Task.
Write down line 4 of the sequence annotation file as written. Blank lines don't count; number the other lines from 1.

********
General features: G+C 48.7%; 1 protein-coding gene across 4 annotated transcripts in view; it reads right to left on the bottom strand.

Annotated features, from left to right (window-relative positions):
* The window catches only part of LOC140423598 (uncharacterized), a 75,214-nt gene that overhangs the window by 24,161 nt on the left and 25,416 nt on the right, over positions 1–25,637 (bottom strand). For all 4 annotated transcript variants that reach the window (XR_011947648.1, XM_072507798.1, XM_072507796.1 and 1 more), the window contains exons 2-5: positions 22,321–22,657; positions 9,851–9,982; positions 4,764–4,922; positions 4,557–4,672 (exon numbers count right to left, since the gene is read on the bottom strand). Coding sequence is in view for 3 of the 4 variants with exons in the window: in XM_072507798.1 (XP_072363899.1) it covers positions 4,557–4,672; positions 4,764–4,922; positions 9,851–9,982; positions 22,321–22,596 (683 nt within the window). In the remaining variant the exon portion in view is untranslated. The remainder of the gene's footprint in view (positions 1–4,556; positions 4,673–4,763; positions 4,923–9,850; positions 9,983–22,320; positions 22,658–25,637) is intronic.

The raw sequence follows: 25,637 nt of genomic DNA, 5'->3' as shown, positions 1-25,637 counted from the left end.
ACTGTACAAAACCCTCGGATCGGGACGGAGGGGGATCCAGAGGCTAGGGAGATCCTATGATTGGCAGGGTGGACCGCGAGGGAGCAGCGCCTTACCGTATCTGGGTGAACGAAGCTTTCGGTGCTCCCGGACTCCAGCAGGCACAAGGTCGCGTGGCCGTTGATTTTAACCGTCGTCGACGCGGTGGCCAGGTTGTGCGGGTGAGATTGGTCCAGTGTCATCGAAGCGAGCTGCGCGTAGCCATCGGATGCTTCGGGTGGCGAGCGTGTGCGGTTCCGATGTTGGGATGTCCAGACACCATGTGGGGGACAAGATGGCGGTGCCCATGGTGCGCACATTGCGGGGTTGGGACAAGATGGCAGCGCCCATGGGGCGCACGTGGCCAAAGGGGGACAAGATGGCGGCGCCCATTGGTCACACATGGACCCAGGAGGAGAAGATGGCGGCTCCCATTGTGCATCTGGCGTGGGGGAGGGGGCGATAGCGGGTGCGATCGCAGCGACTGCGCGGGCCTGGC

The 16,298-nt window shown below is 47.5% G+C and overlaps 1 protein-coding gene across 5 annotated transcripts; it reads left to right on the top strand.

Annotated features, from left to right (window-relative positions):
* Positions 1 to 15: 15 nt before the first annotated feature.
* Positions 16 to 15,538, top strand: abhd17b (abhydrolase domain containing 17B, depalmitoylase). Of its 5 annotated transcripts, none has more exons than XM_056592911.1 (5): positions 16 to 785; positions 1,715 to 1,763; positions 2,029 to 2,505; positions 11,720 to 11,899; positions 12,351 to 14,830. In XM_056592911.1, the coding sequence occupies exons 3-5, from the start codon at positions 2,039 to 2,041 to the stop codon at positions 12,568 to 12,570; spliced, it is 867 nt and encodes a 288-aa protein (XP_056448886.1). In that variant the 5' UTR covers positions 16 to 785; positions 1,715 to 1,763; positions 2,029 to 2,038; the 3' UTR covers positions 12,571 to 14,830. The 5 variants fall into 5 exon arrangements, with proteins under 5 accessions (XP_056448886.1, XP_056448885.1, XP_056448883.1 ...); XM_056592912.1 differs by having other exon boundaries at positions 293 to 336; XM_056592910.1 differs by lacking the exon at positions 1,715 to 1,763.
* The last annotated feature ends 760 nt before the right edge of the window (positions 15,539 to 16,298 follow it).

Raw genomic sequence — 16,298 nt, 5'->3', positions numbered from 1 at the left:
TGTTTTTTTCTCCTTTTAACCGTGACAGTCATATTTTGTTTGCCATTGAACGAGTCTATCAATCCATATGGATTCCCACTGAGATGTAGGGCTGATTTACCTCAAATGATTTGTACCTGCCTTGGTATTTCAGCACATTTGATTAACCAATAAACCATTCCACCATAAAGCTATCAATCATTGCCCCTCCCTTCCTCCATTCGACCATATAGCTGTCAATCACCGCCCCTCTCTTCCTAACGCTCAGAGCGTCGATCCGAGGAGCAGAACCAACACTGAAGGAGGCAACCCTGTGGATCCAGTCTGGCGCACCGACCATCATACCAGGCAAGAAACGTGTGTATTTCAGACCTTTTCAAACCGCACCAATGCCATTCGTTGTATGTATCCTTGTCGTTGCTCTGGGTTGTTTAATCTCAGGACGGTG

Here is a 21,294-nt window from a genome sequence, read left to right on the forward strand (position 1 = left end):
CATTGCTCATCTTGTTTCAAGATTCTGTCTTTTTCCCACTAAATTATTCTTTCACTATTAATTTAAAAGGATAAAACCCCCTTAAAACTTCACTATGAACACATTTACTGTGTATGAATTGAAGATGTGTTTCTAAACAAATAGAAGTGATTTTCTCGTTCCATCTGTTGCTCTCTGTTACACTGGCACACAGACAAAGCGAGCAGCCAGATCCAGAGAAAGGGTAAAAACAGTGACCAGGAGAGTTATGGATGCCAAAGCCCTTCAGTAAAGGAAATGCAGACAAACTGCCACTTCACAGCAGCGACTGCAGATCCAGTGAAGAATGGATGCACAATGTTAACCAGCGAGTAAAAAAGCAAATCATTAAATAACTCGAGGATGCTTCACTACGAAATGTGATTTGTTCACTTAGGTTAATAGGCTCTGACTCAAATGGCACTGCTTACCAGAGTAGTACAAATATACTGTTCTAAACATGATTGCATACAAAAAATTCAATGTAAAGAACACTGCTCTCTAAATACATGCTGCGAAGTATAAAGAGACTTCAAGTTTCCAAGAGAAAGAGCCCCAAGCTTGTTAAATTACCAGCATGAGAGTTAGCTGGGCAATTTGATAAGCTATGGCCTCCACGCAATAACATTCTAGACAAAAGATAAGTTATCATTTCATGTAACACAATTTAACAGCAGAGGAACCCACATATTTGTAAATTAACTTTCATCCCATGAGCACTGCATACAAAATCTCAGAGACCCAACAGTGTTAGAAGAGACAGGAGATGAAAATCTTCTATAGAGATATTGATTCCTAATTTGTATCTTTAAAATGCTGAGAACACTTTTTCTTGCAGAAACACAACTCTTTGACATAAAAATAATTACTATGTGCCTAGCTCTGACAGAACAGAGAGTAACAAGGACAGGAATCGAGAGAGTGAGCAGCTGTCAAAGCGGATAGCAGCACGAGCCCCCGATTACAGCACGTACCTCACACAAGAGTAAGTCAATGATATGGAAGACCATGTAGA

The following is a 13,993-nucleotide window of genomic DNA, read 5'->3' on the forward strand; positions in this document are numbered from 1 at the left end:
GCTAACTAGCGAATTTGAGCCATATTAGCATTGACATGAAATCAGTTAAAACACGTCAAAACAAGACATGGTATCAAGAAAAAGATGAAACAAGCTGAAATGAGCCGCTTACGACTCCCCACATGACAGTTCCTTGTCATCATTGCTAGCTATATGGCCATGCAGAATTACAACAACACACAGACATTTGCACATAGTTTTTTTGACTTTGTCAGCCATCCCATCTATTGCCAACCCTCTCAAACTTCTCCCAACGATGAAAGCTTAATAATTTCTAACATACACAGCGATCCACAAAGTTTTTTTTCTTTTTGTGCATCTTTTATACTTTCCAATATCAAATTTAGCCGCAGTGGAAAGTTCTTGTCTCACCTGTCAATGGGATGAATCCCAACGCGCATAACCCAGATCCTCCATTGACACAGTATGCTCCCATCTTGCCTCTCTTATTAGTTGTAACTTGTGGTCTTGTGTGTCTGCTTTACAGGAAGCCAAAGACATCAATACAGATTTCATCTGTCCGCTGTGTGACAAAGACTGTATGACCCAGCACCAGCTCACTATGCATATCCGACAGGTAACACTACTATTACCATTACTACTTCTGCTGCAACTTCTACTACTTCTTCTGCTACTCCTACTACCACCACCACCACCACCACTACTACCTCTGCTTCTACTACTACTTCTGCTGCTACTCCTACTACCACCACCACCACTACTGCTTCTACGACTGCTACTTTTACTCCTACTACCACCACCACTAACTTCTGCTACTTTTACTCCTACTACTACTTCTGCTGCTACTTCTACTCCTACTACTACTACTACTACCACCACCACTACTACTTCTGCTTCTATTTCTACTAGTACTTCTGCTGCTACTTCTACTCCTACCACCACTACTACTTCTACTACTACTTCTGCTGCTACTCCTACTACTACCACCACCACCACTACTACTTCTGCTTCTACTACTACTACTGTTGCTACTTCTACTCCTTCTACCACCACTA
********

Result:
The raw sequence follows: 25,637 nt of genomic DNA, 5'->3' as shown, positions 1-25,637 counted from the left end.